This year we’ve seen flipping at its highest rates since the pre-crisis boom, and as the year has progressed, so has flipping. Although the amount of homes flipped has decreased slightly since May of this year – when only 17 less homes were flipped in Southern California compared to June of 2005 – many realtors are still concerned that this is a precursor of another housing bubble.
Part of this concern stems from the fact that many experts blame flipping for stimulating the recent housing crisis. It’s undeniable, flipping did create some of the problems leading to the crisis, but it was not the sole contributor to these problems, and flipping nowadays has changed somewhat.
Back during the pre-crisis days, investors were able to buy homes with little or no money down. Combined with low interest rates and high home prices, this was the perfect market for an investor to buy a home and flip it for a large profit. But with such little risk involved, investors became careless, and eventually the bubble burst.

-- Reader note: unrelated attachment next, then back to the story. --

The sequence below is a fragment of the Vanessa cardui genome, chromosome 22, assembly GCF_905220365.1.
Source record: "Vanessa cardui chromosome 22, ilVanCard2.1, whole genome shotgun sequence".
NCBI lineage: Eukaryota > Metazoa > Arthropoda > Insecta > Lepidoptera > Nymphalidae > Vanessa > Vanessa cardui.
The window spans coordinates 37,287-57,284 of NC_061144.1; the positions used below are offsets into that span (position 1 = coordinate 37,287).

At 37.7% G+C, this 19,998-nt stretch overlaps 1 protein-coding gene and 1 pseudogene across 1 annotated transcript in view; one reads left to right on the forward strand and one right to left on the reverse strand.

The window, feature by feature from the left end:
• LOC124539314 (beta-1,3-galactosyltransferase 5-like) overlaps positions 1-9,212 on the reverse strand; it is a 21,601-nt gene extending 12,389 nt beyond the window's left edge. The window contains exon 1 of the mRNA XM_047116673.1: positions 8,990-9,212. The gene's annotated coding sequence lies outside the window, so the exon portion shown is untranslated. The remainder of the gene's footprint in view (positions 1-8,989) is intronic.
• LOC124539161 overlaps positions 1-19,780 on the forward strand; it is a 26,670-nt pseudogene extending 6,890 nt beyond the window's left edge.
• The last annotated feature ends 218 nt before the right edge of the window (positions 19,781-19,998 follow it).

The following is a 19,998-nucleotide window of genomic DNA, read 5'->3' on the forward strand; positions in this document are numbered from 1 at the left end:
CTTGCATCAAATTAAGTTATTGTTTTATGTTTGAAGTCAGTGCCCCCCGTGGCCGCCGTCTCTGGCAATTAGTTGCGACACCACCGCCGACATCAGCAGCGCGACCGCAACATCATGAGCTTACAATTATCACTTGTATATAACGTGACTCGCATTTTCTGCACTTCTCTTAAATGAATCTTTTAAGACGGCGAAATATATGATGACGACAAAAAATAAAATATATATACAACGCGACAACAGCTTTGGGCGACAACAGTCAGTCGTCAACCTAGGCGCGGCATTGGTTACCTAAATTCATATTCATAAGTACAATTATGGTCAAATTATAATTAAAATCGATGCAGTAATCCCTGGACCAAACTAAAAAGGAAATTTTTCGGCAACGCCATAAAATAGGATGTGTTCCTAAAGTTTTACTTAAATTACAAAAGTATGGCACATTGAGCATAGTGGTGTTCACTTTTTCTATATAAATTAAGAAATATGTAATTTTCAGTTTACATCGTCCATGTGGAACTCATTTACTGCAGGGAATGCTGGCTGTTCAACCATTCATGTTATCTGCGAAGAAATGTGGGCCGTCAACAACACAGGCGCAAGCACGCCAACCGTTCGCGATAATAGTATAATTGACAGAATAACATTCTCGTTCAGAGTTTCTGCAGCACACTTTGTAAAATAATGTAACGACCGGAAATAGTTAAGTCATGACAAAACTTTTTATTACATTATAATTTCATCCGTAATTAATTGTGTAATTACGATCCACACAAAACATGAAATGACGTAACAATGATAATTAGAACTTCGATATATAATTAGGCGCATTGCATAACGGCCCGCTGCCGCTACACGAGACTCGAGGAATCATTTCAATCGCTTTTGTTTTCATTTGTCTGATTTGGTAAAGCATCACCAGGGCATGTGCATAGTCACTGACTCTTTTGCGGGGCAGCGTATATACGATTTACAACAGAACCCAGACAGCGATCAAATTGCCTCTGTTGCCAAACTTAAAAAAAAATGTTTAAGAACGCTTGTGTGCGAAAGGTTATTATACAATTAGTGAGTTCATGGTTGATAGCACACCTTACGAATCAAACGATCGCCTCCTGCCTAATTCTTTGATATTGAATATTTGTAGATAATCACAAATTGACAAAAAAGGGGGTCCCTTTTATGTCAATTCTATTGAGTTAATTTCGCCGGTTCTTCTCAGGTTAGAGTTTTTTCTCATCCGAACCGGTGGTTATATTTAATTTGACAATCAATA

Nowadays, flippers abide by different rules. Banks have tightened their policies when it comes to giving loans, and so flippers are forced to invest their own money into their business. With more personal risk involved, someone flipping a home needs to be more careful about where and when they invest.
With these changes, many experts have high hopes that the recent growth in flipper activity is a sign of a growing housing market, not one about to crumble. It’s important to track this activity though, as it does have the potential for disaster if the rates continue to rise.
Has your business been impacted by the recent resurgence of flippers? Do you think these flippers are helping or hurting the market? What are your thoughts?
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